Facebook Responds To U.K. Regulation And Bans Far Right Groups EDL, BNP And Britain First
On Thursday, Facebook announced a permanent ban from both Facebook and Instagram on all of the U.K.’s most prominent far-right groups. The ban, which comes into effect on Thursday, includes the English Defence League, the British National Party, the National Front and Britain First. The twelve named accounts include the organizations plus associated individuals. Nick Griffin and Paul Golding are on the list. The ban also extends to others who “express praise or support” for those cited.
Nick Griffin and the BNP are the best known of those banned, although Britain First came to prominence when President Donald Trump retweeted anti-Muslim videos posted by the group’s former deputy leader.
The race to regulate
Social media regulation is on its way, and the platforms are now acting to remove content from their sites. A week ago, the U.K. announced proposals for “tough new measures to ensure the U.K. is the safest place in the world to be online,” with “social media companies and tech firms to be legally required to protect their users and face tough penalties if they do not comply.”
Facebook told me “we want Facebook to be a safe place and we will continue to invest in keeping harm, terrorism, and hate speech off the platform.” Last month, the company announced that white nationalist postings will be prohibited. The “ban on praise, support and representation of white nationalism and separatism on Facebook and Instagram, which we’ll start enforcing next week,” has been brought about because “it’s clear that these concepts are deeply linked to organized hate groups and have no place on our services.”
When Facebook banned the U.K. far-right’s Tommy Robinson in February, the company’s statement said that “when ideas and opinions cross the line and amount to hate speech that may create an environment of intimidation and exclusion for certain groups in society – in some cases with potentially dangerous offline implications – we take action.”
And now ‘take action’ they have.
Announcing this latest move, the company said that “individuals and organizations who spread hate or attack or call for the exclusion of others on the basis of who they are, have no place on Facebook. Under our dangerous individuals and organizations policy, we ban those who proclaim a violent or hateful mission or are engaged in acts of hate or violence.”
According to the Guardian, the Knights Templar International responded to the ban with “horror” and claimed to be exploring legal options. Their statement said that “Facebook has deemed our Christian organization as dangerous and de-platformed us despite never being charged, let alone found guilty of any crime whatsoever. This is a development that would have made the Soviets blush.”
Labour Party MP Yvette Cooper reportedly described Facebook’s move as “a necessary first step but… We all know the appalling consequences there can be if hateful, violent and illegal content is allowed to proliferate.”
The impossible balancing act
Fueled by Brexit, the far-right is on the rise in the U.K., after coming to prominence with the murder of MP Jo Cox in 2016. The delays and confusion associated with the Brexit process have also raised the temperature significantly. Far-right terrorism is seen as a genuine and increasing risk in the U.K., as elsewhere. It was recently included in the remit of the country’s MI5 Security Service for the first time.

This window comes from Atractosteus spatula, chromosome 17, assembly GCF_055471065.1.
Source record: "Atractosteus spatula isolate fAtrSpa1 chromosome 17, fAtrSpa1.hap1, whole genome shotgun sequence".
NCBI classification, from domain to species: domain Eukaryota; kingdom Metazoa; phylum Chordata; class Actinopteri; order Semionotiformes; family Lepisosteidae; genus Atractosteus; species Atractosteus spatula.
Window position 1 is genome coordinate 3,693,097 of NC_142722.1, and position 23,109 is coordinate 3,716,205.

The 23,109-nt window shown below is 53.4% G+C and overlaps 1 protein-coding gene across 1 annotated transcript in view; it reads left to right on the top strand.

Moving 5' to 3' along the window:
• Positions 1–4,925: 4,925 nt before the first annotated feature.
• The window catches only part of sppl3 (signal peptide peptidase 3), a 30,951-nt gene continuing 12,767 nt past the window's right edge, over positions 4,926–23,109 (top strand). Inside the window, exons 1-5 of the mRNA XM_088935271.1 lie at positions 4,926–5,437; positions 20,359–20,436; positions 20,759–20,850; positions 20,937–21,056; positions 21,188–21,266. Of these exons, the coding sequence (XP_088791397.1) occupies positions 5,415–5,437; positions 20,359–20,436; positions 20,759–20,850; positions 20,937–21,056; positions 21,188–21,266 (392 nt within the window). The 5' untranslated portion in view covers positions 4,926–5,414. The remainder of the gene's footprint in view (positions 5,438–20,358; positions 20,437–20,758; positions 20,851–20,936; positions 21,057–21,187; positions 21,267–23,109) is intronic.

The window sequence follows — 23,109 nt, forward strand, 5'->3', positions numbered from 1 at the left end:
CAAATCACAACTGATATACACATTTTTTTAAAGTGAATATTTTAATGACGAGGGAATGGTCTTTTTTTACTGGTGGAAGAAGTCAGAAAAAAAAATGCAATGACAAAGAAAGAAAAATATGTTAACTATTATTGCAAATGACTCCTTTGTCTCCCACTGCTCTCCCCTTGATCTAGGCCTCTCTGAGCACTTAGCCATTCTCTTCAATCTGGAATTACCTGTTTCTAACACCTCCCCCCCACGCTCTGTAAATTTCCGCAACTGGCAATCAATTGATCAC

Labour’s deputy leader, Tom Watson, referred to Brexit in his response to the news. “Some of these groups banned from Facebook,” he tweeted, “are the ones whose supporters were specifically targeted by Arron Banks and Leave.EU with hateful anti-migrant ads during the ref. Our democracy remains deeply, perhaps irrevocably, tarnished.”
Despite the nature of the groups and individuals impacted by the ban, the free speech argument will get significantly more vocal after this news. Jim Killock, the executive director of the Open Rights Group, said of the proposed U.K. regulation that “the government’s proposals would create state regulation of the speech of millions of British citizens. We have to expect that the duty of care will end up widely drawn, with serious implications for legal content that is deemed potentially risky, whether it really is or not.”
Clearly, the social media platforms are being asked to censor content on their platforms – a turn of events that Facebook CEO Mark Zuckerberg argued against in an op-ed last month. With regulatory announcements now stacking up, the company has evidently decided it needs to act. Social media regulation is needed. Where the content is violent or inciteful in nature it is clear cut. But where content is a political point of view, however extreme, policing our online platforms while enabling free speech will prove to be the hardest imaginable balancing act.
And so Facebook is filling a vacuum left by governments who have failed to regulate and are now hastily addressing this. They have threatened penalties without offering solutions, leaving it to the platforms to play censor. The risk is those platforms play it safe.
Regulation is required. Balance is just as important. Watch this space – the free speech debate in the U.K. is about to hit new levels.